On November 8, there will be fewer federal observers at polling places than at any time since the 1960s, yet they will be needed more than ever. Officials in 14 Republican-run states will try to impose newly minted voter restriction rules and Donald Trump is inciting his followers to intimidate minority voters.
“In the past, we have … relied heavily on election observers, specially trained individuals who are authorized to enter polling locations and monitor the process to ensure that it lives up to its legal obligations,” Attorney General Loretta Lynch said recently. “Our ability to deploy them has been severely curtailed.”
For over 50 years, the Justice Department has sent hundreds of observers and poll monitors across the country to ensure that voters are not intimidated or discriminated against. In 2012, during the presidential election, the department sent more than 780 observers to polling places in 51 jurisdictions in 23 states to report on possible civil rights violations.
But the following year, the Supreme Court gutted the Voting Rights Act and in doing so limited the Justice Department’s authority to monitor elections.
This year, Justice Department officials say they are sending observers to fewer than five states, all to locations where oversight has been specifically ordered by judges.
The Justice Department has not said how many observers will be sent.
However, they did say that Federal observers will not be sent inside polling places in the 14 states where for the first time poll workers are being asked to implement new voter suppression laws, including ID requirements.
Gerald Hebert, director of voting rights at the Campaign Legal Center, said “without federal observers, there’s nobody watching the [other poll] watchers, who can intimidate or challenge voters or slow down the process and, for example, contribute to long lines at lunchtime when voters have limited time to vote and get back to work.”
In recent months, the Justice Department and civil rights groups have won court cases to block voter suppression schemes in a number of states, such as North Carolina, but voting rights advocates have said that victories in the courtroom might not be enough to protect voters at the polls.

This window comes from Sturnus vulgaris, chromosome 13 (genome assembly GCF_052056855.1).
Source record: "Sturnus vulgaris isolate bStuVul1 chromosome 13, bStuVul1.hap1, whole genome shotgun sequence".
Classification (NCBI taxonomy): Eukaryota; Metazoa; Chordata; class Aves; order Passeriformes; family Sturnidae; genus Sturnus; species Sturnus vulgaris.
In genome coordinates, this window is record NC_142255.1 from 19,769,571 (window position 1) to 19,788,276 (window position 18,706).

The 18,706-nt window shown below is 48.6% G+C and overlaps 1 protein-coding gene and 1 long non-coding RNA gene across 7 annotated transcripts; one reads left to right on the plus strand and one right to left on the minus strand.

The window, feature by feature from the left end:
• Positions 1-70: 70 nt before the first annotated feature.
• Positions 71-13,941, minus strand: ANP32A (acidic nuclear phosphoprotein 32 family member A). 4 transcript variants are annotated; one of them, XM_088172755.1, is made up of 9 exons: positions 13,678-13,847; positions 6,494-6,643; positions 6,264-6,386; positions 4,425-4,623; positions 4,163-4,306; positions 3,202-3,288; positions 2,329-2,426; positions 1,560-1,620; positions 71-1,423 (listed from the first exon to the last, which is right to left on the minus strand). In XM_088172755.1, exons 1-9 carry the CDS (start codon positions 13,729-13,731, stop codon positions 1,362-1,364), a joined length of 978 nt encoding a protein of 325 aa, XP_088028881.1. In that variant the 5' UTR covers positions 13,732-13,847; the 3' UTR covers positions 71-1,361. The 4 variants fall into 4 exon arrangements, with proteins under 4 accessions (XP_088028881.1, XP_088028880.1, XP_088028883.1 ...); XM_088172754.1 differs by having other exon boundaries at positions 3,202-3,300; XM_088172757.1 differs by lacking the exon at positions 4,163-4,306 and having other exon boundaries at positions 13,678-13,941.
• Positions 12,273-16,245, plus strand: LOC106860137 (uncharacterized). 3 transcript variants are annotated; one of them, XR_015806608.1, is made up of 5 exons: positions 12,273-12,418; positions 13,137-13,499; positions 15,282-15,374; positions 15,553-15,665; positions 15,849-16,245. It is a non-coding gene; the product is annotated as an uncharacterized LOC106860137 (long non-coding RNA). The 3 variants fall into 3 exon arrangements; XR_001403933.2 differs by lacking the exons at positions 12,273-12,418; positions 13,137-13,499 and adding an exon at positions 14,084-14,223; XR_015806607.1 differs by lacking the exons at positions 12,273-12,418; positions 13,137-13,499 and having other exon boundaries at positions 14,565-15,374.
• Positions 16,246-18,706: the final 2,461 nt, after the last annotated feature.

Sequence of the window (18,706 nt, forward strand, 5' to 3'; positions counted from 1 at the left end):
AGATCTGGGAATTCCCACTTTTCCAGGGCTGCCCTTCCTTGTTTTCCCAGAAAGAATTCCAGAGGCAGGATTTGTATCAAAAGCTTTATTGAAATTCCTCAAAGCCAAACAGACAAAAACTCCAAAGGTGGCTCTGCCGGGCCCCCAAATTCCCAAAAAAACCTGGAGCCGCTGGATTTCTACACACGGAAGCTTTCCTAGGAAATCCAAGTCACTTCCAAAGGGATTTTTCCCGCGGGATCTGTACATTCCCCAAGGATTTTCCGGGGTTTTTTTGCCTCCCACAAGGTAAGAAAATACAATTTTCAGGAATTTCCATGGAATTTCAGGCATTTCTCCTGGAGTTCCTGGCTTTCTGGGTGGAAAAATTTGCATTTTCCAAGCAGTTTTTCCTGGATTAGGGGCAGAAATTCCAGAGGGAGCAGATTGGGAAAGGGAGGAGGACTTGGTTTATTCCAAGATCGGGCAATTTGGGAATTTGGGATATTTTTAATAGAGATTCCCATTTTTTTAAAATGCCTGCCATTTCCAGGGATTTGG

Kristen Clarke, president and executive director of the Lawyers’ Committee for Civil Rights Under Law, told the Washington Post that “historically, the federal observer program has been a valuable and necessary tool to help prevent intimidation and harassment of minority voters.”
She said that cutting down the number of federal observers comes “… at a moment when we have a presidential candidate who has called for … untrained individuals to monitor activity at the polls.”
During rallies held in white suburbs of various cities, Trump has urged his followers to go to polling places with large numbers of minority voters and attempt to intimidate voters there.
In August, at a rally in Ohio, Trump said “you’ve got to get every one of your friends. You’ve got to get every one of your family. You’ve got to get everybody to go out and watch … And when I say ‘watch,’ you know what I’m talking about. Right?”
Trump’s followers know exactly what he’s talking about.
He’s been continually whining that “the only way I’ll lose” is through “cheating” at the ballot box.
In Trump-speak, “cheating” is a dog whistle word for poor and minority people voting.
In recent rallies, Trump has even abandoned “dog whistle” rhetoric and has been loud and clear about which polling places he wants his followers to go to: sites with large numbers of immigrant voters.
Two weeks ago, he lied that the Obama administration was illegally letting immigrants into the country to vote for the sole purpose of defeating him.
The Trump campaign website asks supporters to sign up to be a “Trump Election Observer.” If you do, you receive an email saying that “someone from the campaign will be contacting you soon.”
“We’ve never seen anything like this coming from a presidential candidate,” Richard L. Hasen, a law and political science professor at the University of California, told the Washington Post.
Hasen said Trump’s comments about undocumented immigrants voting is a continuation of his “irresponsible” promoting of the totally discredited notion that voter fraud is rampant.
As the New York Times reported September 19, study after study has shown that there is virtually no voter fraud in the U.S. The most comprehensive investigation to date found that out of one billion votes cast in all American elections between 2000 and 2014, there were 31 possible cases of impersonation fraud. Other violations — like absentee ballot fraud, multiple voting and registration fraud — are also exceedingly rare.
Daniel A. Smith, a political science professor at the University of Florida, said that Trump is “trying to undermine the election system …”.
With Trump inciting his supporters to invade minority neighborhood polling places, with new voter restriction laws going into effect, and with virtually no federal monitors to protect voting rights, “we’re bracing for the worst,” Lawyer’s Committee President Clarke said.
“… it’s open season on voters at the polls because there won’t be any federal observers there inside,” Campaign Legal Center’s Hebert said.